A third example: In 2010-2011, Somalia and other countries in the Horn of Africa region were hit by drought, by very serious drought. Actually, it was the peak of a ten-year period of increasing droughts. And more than 100,000 people, for instance, showed up at the border to Kenya. They did not claim that they had to flee the armed conflict, but rather said we have lost our crops, we have lost our last animals. If you don't let us in then we will die. And again, the question: are they refugees? How should they be treated? Do they have a right to access neighboring countries?
Kenya, Ethiopia, Djibouti at that time were very generous and granted refugee status for these people, even though there was not an element of persecution, which is kind of at the core of the notion of a refugee. So maybe it was a rather pragmatic response to an actual challenge.
What we have in international law is a big gap for people who are displaced across borders as a consequence of natural hazards, be it sudden onset disasters such as flooding, wind storms, earthquakes or slow onset disasters such as rising sea levels and drought. And those numbers without doubt will increase in the context of the effects of climate change.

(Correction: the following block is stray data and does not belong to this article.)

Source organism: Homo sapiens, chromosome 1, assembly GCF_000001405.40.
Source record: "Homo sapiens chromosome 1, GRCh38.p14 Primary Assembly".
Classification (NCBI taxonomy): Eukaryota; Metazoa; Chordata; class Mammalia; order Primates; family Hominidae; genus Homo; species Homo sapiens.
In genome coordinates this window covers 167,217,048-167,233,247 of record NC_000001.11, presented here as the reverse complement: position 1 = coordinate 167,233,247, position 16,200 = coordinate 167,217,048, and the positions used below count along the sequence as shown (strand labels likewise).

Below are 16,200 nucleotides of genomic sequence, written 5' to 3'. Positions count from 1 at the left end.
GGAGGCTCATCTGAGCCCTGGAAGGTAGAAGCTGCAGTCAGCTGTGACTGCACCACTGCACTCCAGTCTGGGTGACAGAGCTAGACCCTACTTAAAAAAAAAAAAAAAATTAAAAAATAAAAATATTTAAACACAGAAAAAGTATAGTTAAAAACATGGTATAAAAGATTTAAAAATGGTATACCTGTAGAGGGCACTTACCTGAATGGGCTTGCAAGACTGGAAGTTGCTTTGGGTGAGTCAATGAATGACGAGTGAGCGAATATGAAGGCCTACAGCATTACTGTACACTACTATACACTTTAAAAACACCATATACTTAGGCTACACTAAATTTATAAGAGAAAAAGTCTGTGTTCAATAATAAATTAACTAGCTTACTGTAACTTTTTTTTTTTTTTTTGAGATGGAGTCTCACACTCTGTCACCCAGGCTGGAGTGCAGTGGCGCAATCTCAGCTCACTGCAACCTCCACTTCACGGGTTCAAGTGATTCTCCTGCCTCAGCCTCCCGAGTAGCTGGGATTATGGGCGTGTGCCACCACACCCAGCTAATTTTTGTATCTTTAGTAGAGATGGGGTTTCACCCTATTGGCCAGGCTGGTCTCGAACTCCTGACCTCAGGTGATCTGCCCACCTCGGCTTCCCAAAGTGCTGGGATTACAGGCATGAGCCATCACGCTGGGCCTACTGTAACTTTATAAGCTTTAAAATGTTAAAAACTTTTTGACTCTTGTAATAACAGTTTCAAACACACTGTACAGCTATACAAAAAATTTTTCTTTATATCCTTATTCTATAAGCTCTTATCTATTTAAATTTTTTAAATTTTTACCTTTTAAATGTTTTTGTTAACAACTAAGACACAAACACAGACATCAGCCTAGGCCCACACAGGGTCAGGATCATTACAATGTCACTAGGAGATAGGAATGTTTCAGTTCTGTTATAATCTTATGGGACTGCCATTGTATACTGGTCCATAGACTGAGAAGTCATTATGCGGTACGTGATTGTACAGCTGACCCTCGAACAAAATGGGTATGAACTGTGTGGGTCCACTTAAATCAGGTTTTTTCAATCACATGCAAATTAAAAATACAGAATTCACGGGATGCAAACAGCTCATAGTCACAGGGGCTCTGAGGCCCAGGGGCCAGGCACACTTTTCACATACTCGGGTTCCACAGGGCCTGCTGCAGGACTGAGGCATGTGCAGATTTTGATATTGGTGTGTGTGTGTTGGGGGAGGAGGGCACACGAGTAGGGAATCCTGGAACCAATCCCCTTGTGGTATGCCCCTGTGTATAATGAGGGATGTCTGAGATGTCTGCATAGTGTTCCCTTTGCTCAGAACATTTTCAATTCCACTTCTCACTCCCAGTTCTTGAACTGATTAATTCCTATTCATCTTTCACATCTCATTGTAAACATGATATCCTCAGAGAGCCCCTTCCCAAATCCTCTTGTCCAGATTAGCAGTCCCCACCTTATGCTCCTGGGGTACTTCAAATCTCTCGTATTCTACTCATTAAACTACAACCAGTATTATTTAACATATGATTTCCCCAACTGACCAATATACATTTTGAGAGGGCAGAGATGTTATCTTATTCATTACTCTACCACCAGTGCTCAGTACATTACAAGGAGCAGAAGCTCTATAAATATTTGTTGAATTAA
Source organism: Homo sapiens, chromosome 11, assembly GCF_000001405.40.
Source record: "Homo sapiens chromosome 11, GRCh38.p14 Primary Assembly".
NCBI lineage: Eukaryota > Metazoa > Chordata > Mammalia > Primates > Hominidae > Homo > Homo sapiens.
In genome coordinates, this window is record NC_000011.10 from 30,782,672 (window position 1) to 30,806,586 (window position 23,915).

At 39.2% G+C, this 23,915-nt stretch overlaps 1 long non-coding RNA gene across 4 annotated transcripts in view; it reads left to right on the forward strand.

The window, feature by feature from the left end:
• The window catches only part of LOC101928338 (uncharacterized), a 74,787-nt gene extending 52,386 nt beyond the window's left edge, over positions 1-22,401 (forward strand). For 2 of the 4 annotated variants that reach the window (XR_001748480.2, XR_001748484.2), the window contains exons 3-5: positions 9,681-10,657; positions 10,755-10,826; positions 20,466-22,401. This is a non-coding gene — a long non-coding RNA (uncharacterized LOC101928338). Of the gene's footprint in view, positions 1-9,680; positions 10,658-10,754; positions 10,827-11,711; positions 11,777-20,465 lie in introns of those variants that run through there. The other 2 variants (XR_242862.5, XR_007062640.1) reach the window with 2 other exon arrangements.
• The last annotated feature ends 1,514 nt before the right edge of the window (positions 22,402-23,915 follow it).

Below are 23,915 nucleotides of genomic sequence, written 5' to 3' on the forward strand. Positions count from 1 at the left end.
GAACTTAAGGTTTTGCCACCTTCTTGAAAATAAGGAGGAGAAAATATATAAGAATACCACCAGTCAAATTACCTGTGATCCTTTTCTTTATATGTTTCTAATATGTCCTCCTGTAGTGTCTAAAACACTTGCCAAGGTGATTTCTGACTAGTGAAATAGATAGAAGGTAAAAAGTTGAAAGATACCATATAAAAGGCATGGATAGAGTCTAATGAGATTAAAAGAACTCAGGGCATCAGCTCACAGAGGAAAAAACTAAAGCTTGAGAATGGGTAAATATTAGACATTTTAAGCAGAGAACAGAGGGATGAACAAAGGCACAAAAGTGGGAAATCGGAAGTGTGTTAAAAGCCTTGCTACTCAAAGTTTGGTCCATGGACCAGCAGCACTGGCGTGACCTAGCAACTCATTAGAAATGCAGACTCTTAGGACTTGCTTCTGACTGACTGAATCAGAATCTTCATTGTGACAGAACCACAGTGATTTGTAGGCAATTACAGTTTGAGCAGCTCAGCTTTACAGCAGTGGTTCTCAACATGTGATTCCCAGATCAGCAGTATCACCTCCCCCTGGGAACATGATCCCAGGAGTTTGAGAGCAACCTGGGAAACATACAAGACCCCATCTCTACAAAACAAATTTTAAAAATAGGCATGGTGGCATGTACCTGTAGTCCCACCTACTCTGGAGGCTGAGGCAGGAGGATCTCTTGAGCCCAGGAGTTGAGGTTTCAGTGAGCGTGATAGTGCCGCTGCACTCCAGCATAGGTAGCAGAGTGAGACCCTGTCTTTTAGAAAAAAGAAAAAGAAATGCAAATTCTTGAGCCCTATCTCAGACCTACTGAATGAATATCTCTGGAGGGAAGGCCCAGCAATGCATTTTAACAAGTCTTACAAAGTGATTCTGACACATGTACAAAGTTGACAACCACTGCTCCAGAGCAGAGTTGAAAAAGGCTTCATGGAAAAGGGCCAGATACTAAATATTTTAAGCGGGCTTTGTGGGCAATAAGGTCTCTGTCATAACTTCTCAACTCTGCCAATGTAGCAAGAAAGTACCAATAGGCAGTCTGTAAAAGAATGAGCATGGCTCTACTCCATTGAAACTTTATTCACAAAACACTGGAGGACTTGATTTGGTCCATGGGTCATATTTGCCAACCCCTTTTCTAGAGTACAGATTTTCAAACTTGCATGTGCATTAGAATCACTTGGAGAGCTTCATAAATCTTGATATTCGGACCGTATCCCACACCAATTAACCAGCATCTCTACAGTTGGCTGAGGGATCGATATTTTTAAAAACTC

JL: So, are you considering a new refugee convention, especially for disaster or so-called environmental refugees? Is it what the Nansen Initiative is about?
WK: No, this is not the goal of the Nansen Initiative. First, it is problematic to call these people refugees. What is a refugee? A refugee is someone fleeing persecution and violence, someone who needs international protection because he or she cannot get that kind of protection from the authorities back home—those authorities that either turn against people who are persecuted or are unwilling or unable to provide protection in case of persecution/violence by nonstate actors. What we have in refugee law as the key concept is substitute international protection: protection that substitutes for the lack of protection by national authorities.